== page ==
Monday, April 8, 2013

The American Author, RIP

In more good news on the don't-try-to-make-a-living-from-writing front, author Scott Thurow laments the "slow death" by a thousand cuts of the American author in the New York Times. The usual suspects -- the Internet and the erosion of intellectual property protections in general, further consolidation in the book business, as well as Amazon's attempt to corner the market on everything -- are in play. Also, U.S. authors have fewer rights than European ones, just dumping more crap on the sludge pile that is the financial black hole in which all but a few bestselling authors find themselves.

(If there's an award for mixed metaphors, I'm entering the above sentence in the contest.)

I confess I pretty much agree with Thurow; the picture looks pretty bleak out there to me. Perhaps you feel differently.

Anyone see any glimmers of hope on the horizon?

8 comments:

Steve Weddle said...

What I found most odd about that piece is that he said The Big Six was forcing authors to take such a small piece of ebook money. He complained and complained about the royalty.

Golly, if only every writer weren't forced to sign over all their work to The Big Six. If only there were indie pubs, self-pubs, etc etc etc

Steven J. Wangsness said...

Hey, Steve! Thanks for the comment. That was fast -- I just posted this a minute ago!

Kristen Lippert-Martin said...

You just gave me a heart attack. Saw this post over on FB: Steven Wangsness, RIP. I was like, WHAT?!

OK, glad to know you're alive and well even if American publishing is not.

Lola Sharp said...

I was thoroughly depressed by the article this morning, except the library negativity part was a little harsh and overkill to me.

Thanks for stopping by my blog today and for giving Christina support. :)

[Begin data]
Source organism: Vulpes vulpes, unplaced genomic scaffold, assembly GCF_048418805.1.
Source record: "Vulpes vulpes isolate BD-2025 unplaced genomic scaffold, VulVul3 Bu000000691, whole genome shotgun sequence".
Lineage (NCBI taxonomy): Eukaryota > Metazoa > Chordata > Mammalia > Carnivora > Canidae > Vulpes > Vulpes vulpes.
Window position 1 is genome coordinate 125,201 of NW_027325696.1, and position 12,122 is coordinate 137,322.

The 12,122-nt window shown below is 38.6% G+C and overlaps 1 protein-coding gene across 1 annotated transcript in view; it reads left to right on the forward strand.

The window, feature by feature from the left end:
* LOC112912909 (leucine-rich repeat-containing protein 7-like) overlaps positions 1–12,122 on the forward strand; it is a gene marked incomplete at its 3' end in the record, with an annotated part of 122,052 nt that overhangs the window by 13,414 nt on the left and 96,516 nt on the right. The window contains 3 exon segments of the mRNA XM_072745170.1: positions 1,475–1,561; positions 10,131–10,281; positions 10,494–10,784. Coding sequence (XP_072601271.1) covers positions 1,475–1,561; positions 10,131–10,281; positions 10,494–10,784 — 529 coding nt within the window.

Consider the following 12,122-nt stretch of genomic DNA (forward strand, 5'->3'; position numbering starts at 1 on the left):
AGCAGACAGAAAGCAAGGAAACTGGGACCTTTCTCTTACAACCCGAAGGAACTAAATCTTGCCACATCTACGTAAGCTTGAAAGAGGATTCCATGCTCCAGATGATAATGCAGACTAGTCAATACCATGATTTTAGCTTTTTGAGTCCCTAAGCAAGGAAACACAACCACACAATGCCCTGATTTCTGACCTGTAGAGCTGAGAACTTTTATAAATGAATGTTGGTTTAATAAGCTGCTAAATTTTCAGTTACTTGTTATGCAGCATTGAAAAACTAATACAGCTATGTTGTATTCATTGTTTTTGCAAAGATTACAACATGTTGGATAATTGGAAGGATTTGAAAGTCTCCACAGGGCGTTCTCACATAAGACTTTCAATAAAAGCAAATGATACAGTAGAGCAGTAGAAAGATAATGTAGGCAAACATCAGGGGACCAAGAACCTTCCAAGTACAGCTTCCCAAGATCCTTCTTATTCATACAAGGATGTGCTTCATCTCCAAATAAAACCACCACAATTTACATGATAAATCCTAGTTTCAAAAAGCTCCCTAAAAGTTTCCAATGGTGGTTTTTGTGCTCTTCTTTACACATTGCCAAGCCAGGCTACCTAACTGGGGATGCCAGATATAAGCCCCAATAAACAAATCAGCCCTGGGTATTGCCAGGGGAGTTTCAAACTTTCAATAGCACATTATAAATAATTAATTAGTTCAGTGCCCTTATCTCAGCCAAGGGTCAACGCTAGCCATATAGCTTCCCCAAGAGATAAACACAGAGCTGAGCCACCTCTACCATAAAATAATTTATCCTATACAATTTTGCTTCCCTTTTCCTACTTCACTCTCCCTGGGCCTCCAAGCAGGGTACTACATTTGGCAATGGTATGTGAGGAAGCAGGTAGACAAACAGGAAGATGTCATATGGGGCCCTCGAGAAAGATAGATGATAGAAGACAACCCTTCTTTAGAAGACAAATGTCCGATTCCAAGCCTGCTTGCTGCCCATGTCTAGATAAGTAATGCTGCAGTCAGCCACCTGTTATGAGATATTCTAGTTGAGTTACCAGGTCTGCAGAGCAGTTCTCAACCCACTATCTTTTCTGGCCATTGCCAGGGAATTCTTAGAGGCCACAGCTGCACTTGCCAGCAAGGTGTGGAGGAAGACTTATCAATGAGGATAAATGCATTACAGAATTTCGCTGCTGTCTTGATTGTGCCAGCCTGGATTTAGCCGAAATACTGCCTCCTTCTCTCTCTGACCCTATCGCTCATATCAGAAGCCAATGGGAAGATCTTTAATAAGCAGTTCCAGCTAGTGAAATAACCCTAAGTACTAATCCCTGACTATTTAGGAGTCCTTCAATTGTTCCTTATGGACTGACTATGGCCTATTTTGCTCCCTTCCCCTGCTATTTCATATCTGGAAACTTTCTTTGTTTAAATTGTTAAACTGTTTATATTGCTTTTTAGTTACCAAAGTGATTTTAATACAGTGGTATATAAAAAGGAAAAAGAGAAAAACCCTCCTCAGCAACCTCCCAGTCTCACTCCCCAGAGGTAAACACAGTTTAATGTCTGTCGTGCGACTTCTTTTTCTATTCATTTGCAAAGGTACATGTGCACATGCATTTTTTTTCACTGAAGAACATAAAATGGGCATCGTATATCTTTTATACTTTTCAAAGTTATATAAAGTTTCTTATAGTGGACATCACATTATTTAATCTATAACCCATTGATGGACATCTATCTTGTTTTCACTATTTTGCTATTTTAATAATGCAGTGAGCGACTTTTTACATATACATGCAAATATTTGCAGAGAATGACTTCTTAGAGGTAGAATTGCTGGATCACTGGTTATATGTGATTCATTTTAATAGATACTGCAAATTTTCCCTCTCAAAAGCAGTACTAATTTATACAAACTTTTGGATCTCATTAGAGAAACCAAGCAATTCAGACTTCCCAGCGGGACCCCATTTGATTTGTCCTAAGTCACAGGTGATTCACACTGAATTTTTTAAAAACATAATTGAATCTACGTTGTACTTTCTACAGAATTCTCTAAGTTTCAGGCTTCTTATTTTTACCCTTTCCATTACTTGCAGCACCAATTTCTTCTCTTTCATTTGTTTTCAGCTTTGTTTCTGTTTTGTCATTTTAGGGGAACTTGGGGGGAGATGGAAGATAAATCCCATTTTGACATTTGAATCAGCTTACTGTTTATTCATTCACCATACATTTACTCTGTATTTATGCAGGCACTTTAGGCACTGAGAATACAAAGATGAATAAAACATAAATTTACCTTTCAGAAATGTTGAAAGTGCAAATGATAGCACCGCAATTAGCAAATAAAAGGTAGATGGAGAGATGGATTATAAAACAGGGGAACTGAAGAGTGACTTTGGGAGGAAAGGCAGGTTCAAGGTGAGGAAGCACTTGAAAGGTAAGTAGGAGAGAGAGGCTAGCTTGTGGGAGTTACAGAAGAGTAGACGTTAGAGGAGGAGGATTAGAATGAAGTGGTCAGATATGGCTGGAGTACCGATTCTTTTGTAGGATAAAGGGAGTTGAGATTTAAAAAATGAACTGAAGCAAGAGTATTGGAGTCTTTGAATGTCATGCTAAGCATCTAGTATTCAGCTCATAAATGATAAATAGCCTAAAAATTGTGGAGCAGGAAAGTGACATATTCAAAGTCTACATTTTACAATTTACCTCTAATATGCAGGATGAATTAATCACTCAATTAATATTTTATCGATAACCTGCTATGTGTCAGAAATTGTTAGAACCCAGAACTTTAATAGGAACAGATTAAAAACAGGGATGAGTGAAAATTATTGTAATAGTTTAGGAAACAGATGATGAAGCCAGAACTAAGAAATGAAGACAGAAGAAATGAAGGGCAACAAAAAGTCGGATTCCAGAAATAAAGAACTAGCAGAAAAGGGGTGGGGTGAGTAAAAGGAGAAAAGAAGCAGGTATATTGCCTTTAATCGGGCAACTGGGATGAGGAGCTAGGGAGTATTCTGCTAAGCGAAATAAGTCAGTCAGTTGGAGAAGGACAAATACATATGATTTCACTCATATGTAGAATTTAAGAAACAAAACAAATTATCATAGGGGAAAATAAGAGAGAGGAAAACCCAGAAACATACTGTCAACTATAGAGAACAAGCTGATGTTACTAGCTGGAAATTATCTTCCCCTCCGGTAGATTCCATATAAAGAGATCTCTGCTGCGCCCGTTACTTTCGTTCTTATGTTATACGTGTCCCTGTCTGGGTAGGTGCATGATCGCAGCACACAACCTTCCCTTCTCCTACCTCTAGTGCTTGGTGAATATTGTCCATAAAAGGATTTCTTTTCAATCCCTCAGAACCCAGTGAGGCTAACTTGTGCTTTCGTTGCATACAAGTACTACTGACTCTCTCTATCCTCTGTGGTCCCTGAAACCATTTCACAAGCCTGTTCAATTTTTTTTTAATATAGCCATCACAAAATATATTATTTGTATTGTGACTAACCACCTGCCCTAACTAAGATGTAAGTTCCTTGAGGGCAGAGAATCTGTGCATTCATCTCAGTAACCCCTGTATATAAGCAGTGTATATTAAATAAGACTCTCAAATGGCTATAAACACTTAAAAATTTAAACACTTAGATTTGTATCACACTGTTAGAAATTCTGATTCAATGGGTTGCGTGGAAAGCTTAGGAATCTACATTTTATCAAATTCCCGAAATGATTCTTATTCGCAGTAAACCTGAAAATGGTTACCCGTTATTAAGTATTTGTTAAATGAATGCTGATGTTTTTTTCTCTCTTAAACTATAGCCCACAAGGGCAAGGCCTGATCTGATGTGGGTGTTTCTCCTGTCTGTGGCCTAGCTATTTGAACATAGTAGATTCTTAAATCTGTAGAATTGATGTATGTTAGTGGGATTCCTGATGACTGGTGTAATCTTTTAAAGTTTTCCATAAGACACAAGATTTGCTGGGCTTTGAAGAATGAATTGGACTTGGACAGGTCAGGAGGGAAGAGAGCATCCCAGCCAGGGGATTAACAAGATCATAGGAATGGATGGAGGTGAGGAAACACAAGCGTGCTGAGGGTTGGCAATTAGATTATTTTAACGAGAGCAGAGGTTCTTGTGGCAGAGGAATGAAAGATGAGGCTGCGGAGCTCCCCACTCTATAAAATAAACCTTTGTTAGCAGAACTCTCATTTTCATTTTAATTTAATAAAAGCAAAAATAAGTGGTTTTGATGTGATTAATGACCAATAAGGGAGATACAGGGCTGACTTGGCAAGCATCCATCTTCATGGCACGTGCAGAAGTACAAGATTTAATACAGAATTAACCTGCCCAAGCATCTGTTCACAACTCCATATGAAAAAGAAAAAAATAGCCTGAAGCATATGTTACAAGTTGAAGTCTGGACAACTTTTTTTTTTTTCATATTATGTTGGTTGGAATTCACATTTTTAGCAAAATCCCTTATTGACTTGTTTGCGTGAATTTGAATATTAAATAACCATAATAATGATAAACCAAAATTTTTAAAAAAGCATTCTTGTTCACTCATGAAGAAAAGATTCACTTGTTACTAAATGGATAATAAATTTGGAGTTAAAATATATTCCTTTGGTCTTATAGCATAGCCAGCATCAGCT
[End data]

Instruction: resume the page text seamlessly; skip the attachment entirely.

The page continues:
TStockmann said...

I couldn't make it past the self-serving lament that American copyright isn't more restrictive. I, for one, am behind Google in the fair-use lawsuit and think that life-of-the-author is perfectly sufficient for duration. Still thinking of the problems caused by Joyce's useless nephew-heir over his works. Also don't think that copyright is a economic significant issue to midlist print writers, even with electronic reproduction.

Roland said...

Pretty much an all-around downer, Steve. But it gave me a story idea. Thanks.

P.S. I'm glad you're not dead.

Ariel said...

Just a belated correction. The author is Scott Turow, not Thurow.
The death of every art form has been predicted and lamented for years.
When the printing press was invented I'm sure the Monks who illuminated manuscripts cried to Heaven. When Linotype came into use it was considered the death of the printing trade.
Scott Turow is the recipient of millions in advances and royalties. He should wonder more about the 3.5 million advance given to twenty something Lena Dunham for her memoirs. Or the 3 million given to that paragon of the written word, Snookie. You want to see where things are going wrong look to where the money is being spent. It's enabling the rise of the e book because publishers are giving celebs like Dunham huge amounts of money that could finance how many debut novels?

Ariel

Misha Gericke said...

I don't see a ton of hope out there any more, but luckily for me, I don't write to make money. :-D